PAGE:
Apple vs. Open Innovation
By John Parkinson
It's become almost a religious belief that to get 'real" innovation you need a broad community of people sharing ideas and helping to improve whatever is being dreamt up. Free from stifling corporate constraints and management process overheads, "open innovation" can go fast and take unexpected directions.
That's what entrepreneurs do, isn't it? Many eyes help keep you from blind alleys. Peer review keeps you honest. Buzz gets you market, or at least mind, share.
And then there's Apple.
Back in the mid-90s I had to decide between Apple (the original Mac) and Microsoft (pre-Windows 95) for 90,000 people, half of whom used one or the other. I still get hate mail for dropping Apple.
It wasn't that I thought Microsoft was more innovative. It wasn't just price (although that was a factor). It was the "lock in" of a closed hardware architecture balanced against the ecosystem strategy of an open one. Even if only the hardware platform was truly open (which Windows was certainly not), we would have many more options than if we stuck with the Macintosh architecture. Not an easy choice because of the politics and sociology involved--we lost Apple as a client over the decision--but technically straightforward.
Back then Apple wasn't being run by Steve Jobs and was clearly floundering. That helped the decision. Jobs was off running Next back then--and going close to nowhere with some great ideas about how to combine hardware, software and user interfaces.
Now, however, Jobs is back, and so is Apple: iMac, the MacBook line, iPod, iTunes, iPhone, (maybe) iPad. Nearly a decade of iconic devices and hardware/software combinations that redefined both major categories of consumer electronics and what it is to be "cool."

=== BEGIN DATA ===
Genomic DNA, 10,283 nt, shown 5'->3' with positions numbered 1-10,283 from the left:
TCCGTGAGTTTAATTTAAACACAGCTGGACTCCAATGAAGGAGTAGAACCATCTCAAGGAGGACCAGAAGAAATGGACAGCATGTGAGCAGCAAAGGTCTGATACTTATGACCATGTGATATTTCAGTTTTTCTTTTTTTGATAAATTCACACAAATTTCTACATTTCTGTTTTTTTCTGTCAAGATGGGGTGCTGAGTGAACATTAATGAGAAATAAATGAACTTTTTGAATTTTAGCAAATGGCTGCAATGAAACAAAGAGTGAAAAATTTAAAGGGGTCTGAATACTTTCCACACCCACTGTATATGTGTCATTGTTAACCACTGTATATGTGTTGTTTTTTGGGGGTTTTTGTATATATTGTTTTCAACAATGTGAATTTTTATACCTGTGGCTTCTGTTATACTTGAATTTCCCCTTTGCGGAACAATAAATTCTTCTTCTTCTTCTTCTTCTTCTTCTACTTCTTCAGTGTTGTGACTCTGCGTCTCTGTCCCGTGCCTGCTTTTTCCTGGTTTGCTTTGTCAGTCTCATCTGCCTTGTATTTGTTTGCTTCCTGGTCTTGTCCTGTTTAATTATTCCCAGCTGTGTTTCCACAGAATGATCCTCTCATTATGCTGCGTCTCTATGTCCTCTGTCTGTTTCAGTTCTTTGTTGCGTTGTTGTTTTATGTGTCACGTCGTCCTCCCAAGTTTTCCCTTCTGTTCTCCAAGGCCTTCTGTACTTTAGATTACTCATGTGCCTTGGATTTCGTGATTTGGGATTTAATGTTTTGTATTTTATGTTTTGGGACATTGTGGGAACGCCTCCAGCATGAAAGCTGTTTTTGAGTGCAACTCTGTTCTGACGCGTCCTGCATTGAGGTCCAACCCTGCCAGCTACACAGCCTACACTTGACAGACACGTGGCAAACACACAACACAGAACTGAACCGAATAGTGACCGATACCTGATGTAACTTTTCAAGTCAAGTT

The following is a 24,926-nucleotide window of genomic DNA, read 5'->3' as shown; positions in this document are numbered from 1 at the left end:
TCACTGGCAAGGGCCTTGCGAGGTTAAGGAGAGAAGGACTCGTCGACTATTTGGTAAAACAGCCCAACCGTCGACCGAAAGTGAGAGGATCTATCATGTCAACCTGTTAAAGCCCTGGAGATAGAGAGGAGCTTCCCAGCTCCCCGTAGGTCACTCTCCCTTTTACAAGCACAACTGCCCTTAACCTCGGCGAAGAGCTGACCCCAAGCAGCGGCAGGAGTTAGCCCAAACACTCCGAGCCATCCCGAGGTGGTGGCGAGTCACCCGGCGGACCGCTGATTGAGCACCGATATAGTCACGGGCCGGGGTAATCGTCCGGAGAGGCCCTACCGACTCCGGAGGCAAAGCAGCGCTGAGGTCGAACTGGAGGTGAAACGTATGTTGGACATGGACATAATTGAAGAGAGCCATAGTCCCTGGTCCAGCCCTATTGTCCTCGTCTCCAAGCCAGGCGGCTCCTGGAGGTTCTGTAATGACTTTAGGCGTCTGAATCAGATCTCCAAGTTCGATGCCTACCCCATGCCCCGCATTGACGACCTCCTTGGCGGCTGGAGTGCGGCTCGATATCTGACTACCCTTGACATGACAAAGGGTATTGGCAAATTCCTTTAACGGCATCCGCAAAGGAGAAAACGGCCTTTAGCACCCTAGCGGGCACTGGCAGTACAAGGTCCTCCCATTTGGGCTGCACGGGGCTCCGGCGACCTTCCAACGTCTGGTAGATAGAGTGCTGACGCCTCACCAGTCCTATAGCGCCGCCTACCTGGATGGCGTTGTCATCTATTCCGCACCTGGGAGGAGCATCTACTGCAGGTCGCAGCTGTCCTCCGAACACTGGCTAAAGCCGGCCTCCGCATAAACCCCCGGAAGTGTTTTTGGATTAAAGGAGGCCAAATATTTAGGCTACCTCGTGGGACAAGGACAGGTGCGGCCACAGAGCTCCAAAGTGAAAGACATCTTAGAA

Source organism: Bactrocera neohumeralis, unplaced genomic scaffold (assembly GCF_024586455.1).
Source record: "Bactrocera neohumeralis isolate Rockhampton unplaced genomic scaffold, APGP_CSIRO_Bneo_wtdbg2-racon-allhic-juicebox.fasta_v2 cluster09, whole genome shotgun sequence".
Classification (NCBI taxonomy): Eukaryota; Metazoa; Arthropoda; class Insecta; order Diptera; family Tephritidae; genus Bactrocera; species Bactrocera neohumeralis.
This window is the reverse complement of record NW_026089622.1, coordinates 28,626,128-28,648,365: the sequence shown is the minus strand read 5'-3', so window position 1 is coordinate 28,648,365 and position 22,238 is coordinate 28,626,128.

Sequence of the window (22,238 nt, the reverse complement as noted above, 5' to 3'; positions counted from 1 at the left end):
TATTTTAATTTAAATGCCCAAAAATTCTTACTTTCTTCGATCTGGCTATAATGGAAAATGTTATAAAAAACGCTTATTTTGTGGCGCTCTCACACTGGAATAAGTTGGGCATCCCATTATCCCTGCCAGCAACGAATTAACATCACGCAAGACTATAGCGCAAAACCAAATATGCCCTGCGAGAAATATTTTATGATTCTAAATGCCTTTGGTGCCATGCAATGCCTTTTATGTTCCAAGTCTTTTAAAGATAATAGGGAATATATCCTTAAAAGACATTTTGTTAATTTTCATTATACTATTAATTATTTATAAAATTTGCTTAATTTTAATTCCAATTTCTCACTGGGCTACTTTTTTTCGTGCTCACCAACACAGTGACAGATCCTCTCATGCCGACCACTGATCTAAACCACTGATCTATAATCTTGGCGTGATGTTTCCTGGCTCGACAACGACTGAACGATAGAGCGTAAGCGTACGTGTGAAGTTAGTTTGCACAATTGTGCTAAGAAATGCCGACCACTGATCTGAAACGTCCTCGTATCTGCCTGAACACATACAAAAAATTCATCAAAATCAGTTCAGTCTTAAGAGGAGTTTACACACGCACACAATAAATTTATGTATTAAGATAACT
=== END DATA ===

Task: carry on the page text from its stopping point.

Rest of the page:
And not an ounce of open innovation in sight.
Most of these devices and platforms aren't really all that great. But their designs are. They are highly "usable." Their aesthetics (and hence their desirability, to some degree) are outstanding. And their functionality is generally good enough. (OK, no hate mail, please. I own and like a lot of Apple products. A few really are great--but most are just good enough to get by). They are also part of a consistent brand system, cleverly tagged as "innovative," that sets and pretty much meets customers' expectations. That there is a sufficiently large market for this system might be a surprise, but it's clearly there, clearly loyal, and clearly willing to pay a premium to belong.
And the Apple crowd doesn't care that the system is run by a brilliant, moderately beneficent, maniacally focused dictator and isn't in the least bit "open" or interested in becoming so.
So you can "innovate" and win without an open ecosystem--if you are good enough. If you are really good, you can beat the "open" crowd most of the time.
It's just that most of us aren't that good.
John Parkinson, the former CTO of TransUnion LLC, has been a technology executive and consultant for over 30 years, advising many of the world's leading companies on the issues associated with the effective use of IT. Click here to read his columns in CIO Insight's print edition.